What’s the best Martial Art?

Back in 1993 at UFC 1 the organisation, as it was, set out to answer this question. This event and the ones that followed saw the emergence of Brazilian Jiu-Jitsu with Royce Gracie dominating the show and the rest of the competitors. What was even more impressive at the time was, with the lack of weight classes originally, that Royce Gracie was a smaller, un-intimidating looking guy and using BJJ he was beating bigger and stronger fighters. Does this mean that BJJ is the best martial art? At the time a lot of people thought so, a lot still will. I personally think that BJJ is fantastic, like all martial arts, but during these first UFC events the art was a relatively unknown entity and it could be that the event showed that Royce Gracie was better at his art than the other competitors were at theirs. Or more simply he was a better fighter.

With the UFC and other Mixed Martial Arts promotions being so popular now people are wanting to learn MMA. I often get asked “Where can I go to learn MMA?”, “Do you teach MMA?”. I teach one aspect of MMA – Hapkido, but what else are you going to study? This is what MMA is – learning different martial arts to establish a vast arsenal of techniques. There are now many MMA Academies all over the world, including the UK, and some are very good. The best will have trainers/coaches who are expert in a particular martial art and you will then get to experience the real essence of that art. In all of this though you must understand that MMA is not a martial art. All the top fighters in the UFC for example have a specific martial arts base – whether it be wrestling, judo, taekwondo, boxing, BJJ etc. They are mainly all high level competitors in an art before they started complimenting their training with other arts. Maybe, with the popularity of MMA, this will change in the future but MMA will never be a martial art.

So back to the original question… what is the best martial art? Having studied and taught Hapkido for so long it would be very easy for me to say that my chosen art is the best. I would have a fairly strong argument as Hapkido offers a variety of techniques for long and short fighting distances, locks and throws, weapons and groundwork. As a ‘traditional’ martial art Hapkido offers a lot of what people are now calling MMA.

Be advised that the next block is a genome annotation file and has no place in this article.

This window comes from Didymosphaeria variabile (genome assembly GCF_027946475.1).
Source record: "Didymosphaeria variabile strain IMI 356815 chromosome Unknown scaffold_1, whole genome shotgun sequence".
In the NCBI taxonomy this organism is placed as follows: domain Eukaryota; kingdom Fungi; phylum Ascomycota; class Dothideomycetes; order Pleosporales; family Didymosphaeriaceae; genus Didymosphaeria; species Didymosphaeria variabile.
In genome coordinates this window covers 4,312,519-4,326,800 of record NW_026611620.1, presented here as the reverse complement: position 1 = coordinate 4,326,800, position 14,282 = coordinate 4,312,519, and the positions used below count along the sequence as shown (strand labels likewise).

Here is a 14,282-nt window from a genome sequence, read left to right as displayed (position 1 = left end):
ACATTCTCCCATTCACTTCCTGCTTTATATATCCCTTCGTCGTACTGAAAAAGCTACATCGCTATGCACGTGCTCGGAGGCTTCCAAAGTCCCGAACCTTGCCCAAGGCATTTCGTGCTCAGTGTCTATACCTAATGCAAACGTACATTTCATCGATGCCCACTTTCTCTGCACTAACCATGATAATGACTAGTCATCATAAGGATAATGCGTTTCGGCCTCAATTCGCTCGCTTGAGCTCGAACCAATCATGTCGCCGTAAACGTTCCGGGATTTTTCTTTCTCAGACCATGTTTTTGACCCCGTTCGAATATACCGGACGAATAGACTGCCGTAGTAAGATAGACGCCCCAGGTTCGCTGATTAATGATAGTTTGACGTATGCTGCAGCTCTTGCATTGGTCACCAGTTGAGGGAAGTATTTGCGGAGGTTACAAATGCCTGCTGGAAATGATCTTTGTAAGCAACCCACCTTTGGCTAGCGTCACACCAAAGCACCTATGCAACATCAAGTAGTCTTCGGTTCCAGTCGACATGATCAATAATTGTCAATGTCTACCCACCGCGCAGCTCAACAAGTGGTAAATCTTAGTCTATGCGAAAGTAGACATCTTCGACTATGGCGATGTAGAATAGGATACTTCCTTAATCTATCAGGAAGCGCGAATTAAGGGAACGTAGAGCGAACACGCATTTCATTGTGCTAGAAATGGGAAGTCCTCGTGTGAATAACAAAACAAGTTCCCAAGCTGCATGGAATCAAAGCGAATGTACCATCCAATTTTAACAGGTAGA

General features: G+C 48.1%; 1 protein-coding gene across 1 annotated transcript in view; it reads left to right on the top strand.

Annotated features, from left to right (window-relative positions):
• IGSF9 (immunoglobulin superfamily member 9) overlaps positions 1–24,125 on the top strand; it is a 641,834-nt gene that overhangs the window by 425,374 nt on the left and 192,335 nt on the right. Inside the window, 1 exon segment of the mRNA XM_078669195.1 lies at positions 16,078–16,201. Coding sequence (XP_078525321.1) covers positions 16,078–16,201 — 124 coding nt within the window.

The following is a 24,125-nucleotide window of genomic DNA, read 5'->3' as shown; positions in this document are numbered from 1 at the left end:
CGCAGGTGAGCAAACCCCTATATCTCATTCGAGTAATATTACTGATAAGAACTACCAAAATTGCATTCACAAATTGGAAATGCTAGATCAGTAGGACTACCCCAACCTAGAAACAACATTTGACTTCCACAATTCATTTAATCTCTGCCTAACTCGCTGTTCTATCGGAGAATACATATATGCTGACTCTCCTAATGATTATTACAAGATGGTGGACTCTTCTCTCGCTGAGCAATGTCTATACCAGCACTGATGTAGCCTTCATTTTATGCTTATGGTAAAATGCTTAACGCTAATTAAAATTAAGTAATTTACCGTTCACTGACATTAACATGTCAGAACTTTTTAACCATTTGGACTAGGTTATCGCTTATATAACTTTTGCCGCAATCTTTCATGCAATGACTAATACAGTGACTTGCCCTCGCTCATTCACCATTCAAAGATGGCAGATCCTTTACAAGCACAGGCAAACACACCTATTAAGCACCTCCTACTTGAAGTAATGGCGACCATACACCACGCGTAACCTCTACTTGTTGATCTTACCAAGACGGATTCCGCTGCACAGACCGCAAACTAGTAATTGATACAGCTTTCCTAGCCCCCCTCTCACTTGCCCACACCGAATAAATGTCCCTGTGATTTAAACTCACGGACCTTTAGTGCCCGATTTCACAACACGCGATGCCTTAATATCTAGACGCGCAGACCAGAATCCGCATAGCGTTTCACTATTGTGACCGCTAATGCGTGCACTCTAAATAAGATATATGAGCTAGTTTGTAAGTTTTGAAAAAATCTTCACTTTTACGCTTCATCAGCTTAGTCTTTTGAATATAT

Despite the benefits (that I believe Hapkido offers) I am not blind and foolish enough to state that this is the best martial art. The reason for this is because I have the belief that ‘the best martial art’ is a personal thing. Hapkido is certainly the best for me both for external and internal benefits, but it may not suit everybody. As far as I am aware there are no Hapkidoists within the top fighters of the UFC so maybe Hapkido isn’t the best martial art if you wish to enter the world of combat sports. Hapkido is a self-defence based martial art to help you prepare for the dangers in the real world.

In summary, I don’t think that there is or ever will be a concrete answer to the question so often asked. What is best for one student isn’t necessarily best for another and it is also dependant on what you want to get out of it as a result. I have said many times that there is no such thing as a bad martial art, only bad clubs. Have an idea of what you want to learn, and why. Try a few and most importantly settle on a good club. This will be the best martial art…for you!

Matt Fawcett
4th Dan Black Belt.